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Networks in Berlin’s Music Industry – A Spatial Analysis

  • Marco Mundelius

    ()

  • Wencke Hertzsch

    ()

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    In addition to a distinct regional concentration of the branch in a few, large metropolitan areas in Germany, Berlin shows inner-city (inner-regional) concentrations of the music industry and its players linked with the value chain as well as branch-relevant institutions. By means of a written survey of companies in the media and IT industries in Berlin and Brandenburg plus expert interviews, an analysis of the Berlin music branch, regarding its spatial as well as organizational concentration and how this concentration is perceived by companies, has been carried out. A comparison of the results within the branch and with the Brandenburg region can be made on the basis of a differentiation of the media branch in the analysis. This analysis found that creative milieus are of particular importance as they perform the role of being the driving force in developing the field of music. Therefore this paper examines spillovers into this industry, as a first step of spatial concentration in terms of networks of music companies, institutions, and the specific and innovative milieu and the geographical dimension of knowledge. Furthermore, evidence has been found through the use of economic and socio-cultural indicators. Urbanization economies become especially clear (apparent) for the region in the examination of Berlin’s music industry with their intersectoral integration and cross-sectoral stimilus to settlement and formation of companies.

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    File URL: http://www-sre.wu-wien.ac.at/ersa/ersaconfs/ersa05/papers/534.pdf
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    Paper provided by European Regional Science Association in its series ERSA conference papers with number ersa05p534.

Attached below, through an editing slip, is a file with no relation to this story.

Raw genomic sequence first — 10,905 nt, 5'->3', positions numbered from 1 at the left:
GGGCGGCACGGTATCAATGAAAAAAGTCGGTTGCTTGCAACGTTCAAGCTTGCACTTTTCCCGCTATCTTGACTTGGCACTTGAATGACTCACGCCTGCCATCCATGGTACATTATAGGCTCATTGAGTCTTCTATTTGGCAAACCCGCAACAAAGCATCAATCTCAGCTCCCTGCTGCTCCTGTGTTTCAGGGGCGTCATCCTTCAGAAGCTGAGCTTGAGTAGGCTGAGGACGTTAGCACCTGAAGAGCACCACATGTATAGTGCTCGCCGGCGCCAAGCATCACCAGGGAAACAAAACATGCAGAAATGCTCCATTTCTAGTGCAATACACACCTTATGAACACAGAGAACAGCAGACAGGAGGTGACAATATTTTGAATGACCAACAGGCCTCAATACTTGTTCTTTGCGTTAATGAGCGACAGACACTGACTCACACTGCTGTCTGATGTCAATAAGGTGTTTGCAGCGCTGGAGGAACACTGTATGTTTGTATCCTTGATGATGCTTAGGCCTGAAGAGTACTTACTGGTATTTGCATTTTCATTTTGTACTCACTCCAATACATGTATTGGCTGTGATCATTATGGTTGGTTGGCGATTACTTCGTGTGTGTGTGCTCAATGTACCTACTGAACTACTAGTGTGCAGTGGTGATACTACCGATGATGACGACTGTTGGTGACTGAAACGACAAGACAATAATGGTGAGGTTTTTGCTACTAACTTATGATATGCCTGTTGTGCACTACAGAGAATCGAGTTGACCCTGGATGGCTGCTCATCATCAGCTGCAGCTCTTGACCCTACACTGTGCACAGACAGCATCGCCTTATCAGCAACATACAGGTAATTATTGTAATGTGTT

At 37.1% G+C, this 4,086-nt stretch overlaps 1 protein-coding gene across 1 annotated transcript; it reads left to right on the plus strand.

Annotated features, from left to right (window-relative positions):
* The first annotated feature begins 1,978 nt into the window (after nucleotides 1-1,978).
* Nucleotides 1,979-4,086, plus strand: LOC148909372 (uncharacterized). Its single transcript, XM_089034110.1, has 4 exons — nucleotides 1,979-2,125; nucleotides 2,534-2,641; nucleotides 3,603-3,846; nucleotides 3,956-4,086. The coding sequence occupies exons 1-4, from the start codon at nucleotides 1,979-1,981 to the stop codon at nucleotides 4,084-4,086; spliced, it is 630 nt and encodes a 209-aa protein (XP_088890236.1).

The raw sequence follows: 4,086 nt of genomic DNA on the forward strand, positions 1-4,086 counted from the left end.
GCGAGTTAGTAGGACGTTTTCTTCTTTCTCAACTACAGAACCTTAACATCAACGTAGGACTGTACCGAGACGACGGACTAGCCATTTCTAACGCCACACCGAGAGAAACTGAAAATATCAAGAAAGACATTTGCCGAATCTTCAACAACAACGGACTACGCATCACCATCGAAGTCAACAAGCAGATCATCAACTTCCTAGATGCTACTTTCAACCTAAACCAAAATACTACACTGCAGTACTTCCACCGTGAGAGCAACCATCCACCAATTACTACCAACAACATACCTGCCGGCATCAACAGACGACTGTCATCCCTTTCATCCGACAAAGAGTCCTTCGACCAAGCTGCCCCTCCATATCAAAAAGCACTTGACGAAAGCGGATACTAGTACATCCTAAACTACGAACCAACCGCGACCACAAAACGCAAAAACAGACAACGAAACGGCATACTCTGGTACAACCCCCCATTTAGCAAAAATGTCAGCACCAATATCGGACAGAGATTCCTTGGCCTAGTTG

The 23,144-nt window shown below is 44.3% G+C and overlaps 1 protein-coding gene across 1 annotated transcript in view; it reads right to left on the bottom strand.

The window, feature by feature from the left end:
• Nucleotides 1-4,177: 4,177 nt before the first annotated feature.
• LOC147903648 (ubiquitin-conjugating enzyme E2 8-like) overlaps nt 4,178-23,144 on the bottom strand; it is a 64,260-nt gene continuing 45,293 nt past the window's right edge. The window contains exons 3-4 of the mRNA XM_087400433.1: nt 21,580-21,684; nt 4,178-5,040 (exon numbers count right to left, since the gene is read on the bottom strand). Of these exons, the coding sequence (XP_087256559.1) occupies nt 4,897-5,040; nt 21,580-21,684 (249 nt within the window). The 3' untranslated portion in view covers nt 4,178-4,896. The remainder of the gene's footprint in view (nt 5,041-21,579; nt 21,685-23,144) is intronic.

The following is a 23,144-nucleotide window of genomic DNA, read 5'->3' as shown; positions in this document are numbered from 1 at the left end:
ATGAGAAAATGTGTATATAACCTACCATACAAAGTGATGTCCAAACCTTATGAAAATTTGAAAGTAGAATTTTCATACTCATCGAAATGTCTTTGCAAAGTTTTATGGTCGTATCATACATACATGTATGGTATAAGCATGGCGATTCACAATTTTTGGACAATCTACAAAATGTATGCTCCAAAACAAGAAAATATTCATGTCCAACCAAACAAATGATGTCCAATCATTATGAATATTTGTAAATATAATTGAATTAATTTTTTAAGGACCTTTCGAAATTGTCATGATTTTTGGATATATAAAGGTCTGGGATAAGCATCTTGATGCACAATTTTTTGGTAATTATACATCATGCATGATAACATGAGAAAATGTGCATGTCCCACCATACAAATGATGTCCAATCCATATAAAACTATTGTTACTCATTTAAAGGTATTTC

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    Date of creation: Aug 2005
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    Handle: RePEc:wiw:wiwrsa:ersa05p534
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    1. Marco Mundelius & Wencke Hertzsch, 2005. "Berlin - da steckt Musike drin," DIW Wochenbericht, DIW Berlin, German Institute for Economic Research, vol. 72(14), pages 229-235.
    2. Throsby,David, 2000. "Economics and Culture," Cambridge Books, Cambridge University Press, number 9780521586399.
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    8. Gernot Grabher, 2002. "The Project Ecology of Advertising: Tasks, Talents and Teams," Regional Studies, Taylor & Francis Journals, vol. 36(3), pages 245-262.
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    11. Kenneth Arrow, 1962. "Economic Welfare and the Allocation of Resources for Invention," NBER Chapters, in: The Rate and Direction of Inventive Activity: Economic and Social Factors, pages 609-626 National Bureau of Economic Research, Inc.
    12. Döring, Thomas & Schnellenbach, Jan, 2004. "What Do We Know About Geographical Knowledge Spillovers and Regional Growth? A Survey of the Literature," Research Notes 14, Deutsche Bank Research.
    13. Andrew Leyshon, 2001. "Time - space (and digital) compression: software formats, musical networks, and the reorganisation of the music industry," Environment and Planning A, Pion Ltd, London, vol. 33(1), pages 49-77, January.
    14. Allen J. Scott, 1997. "The Cultural Economy of Cities," International Journal of Urban and Regional Research, Wiley Blackwell, vol. 21(2), pages 323-339, 06.
    15. Anders Lund Hansen & Hans Thor Andersen & Eric Clark, 2001. "Creative Copenhagen: Globalization, Urban Governance and Social Change," European Planning Studies, Taylor & Francis Journals, vol. 9(7), pages 851-869, October.
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